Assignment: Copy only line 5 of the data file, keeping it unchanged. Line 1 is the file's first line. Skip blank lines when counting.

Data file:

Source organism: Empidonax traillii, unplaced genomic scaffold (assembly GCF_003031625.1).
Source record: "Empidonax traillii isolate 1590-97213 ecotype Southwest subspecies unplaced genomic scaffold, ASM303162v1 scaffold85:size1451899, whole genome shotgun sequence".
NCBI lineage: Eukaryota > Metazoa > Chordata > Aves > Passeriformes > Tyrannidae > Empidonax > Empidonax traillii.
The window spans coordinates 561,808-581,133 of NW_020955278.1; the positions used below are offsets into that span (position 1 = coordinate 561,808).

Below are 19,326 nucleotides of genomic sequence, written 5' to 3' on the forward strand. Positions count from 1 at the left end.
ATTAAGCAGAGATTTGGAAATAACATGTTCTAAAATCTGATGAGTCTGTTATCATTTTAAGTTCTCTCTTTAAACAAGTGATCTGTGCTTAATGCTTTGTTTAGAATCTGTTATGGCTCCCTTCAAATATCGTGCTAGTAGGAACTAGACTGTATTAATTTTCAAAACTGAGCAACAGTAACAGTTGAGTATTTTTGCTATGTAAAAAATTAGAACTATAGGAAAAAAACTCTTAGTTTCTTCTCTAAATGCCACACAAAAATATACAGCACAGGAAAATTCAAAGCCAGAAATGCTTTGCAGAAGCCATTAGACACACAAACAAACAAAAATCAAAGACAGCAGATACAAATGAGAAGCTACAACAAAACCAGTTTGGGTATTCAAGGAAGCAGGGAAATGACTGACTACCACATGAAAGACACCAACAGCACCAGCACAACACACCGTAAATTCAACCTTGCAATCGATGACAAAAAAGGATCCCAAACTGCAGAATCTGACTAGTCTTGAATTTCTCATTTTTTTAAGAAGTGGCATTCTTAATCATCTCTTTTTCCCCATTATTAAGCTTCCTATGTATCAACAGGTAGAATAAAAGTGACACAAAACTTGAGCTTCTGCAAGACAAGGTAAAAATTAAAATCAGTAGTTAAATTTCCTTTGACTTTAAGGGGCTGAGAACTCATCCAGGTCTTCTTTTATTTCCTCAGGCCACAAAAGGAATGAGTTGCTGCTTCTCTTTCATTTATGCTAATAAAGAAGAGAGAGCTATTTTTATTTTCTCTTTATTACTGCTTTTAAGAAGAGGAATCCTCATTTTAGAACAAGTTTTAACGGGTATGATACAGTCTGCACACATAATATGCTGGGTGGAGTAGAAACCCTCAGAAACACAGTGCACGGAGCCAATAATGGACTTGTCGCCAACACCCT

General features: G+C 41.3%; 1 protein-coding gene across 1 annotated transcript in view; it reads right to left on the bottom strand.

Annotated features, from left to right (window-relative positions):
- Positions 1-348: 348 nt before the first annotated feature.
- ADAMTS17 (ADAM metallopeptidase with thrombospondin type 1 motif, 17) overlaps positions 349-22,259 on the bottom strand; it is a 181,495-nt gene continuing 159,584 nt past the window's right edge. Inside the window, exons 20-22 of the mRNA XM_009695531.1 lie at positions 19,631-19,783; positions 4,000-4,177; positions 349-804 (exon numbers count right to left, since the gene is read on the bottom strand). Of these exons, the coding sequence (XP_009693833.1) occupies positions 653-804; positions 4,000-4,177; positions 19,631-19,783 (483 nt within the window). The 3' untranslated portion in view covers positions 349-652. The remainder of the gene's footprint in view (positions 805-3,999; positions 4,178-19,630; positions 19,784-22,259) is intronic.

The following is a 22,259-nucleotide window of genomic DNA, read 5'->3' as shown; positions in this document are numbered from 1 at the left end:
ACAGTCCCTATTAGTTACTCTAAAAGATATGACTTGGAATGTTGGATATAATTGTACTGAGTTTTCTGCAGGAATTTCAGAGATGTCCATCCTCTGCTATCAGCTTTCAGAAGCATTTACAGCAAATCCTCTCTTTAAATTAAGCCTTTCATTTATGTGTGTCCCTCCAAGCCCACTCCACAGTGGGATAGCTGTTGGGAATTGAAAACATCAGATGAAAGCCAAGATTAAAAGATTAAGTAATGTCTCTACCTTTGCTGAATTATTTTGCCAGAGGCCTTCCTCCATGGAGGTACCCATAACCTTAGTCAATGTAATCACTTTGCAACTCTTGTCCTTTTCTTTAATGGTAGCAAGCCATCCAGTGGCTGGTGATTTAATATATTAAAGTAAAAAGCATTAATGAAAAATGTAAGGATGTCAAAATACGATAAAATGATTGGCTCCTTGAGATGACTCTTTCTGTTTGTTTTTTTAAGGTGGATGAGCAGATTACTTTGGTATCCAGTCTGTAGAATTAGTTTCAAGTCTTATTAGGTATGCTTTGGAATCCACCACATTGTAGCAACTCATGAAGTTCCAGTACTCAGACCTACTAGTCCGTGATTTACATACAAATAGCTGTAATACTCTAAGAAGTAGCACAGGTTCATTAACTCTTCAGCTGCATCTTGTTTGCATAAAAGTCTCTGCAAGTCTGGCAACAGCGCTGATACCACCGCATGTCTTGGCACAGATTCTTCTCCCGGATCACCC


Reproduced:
Below are 19,326 nucleotides of genomic sequence, written 5' to 3' on the forward strand. Positions count from 1 at the left end.